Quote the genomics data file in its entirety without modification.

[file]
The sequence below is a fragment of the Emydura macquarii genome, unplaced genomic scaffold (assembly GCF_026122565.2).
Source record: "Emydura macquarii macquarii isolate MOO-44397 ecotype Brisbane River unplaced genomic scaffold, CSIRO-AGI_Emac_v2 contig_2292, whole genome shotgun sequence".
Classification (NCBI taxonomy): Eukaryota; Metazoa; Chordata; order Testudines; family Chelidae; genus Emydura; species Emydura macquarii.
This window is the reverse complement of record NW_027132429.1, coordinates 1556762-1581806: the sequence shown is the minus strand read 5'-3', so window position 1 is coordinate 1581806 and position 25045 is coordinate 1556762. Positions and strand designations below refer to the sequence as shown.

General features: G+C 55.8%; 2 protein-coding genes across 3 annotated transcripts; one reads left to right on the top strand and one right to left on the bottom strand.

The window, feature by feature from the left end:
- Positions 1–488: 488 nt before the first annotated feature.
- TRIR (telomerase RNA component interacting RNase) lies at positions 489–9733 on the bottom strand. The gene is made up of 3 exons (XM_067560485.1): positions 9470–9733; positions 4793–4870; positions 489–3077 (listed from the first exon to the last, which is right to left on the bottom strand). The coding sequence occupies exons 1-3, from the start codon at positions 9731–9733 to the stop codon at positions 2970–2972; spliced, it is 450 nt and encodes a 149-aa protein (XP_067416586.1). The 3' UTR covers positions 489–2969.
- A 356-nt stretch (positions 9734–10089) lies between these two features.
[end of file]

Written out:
The sequence below is a fragment of the Emydura macquarii genome, unplaced genomic scaffold (assembly GCF_026122565.2).
Source record: "Emydura macquarii macquarii isolate MOO-44397 ecotype Brisbane River unplaced genomic scaffold, CSIRO-AGI_Emac_v2 contig_2292, whole genome shotgun sequence".
Classification (NCBI taxonomy): Eukaryota; Metazoa; Chordata; order Testudines; family Chelidae; genus Emydura; species Emydura macquarii.
This window is the reverse complement of record NW_027132429.1, coordinates 1556762-1581806: the sequence shown is the minus strand read 5'-3', so window position 1 is coordinate 1581806 and position 25045 is coordinate 1556762. Positions and strand designations below refer to the sequence as shown.

General features: G+C 55.8%; 2 protein-coding genes across 3 annotated transcripts; one reads left to right on the top strand and one right to left on the bottom strand.

The window, feature by feature from the left end:
- Positions 1–488: 488 nt before the first annotated feature.
- TRIR (telomerase RNA component interacting RNase) lies at positions 489–9733 on the bottom strand. The gene is made up of 3 exons (XM_067560485.1): positions 9470–9733; positions 4793–4870; positions 489–3077 (listed from the first exon to the last, which is right to left on the bottom strand). The coding sequence occupies exons 1-3, from the start codon at positions 9731–9733 to the stop codon at positions 2970–2972; spliced, it is 450 nt and encodes a 149-aa protein (XP_067416586.1). The 3' UTR covers positions 489–2969.
- A 356-nt stretch (positions 9734–10089) lies between these two features.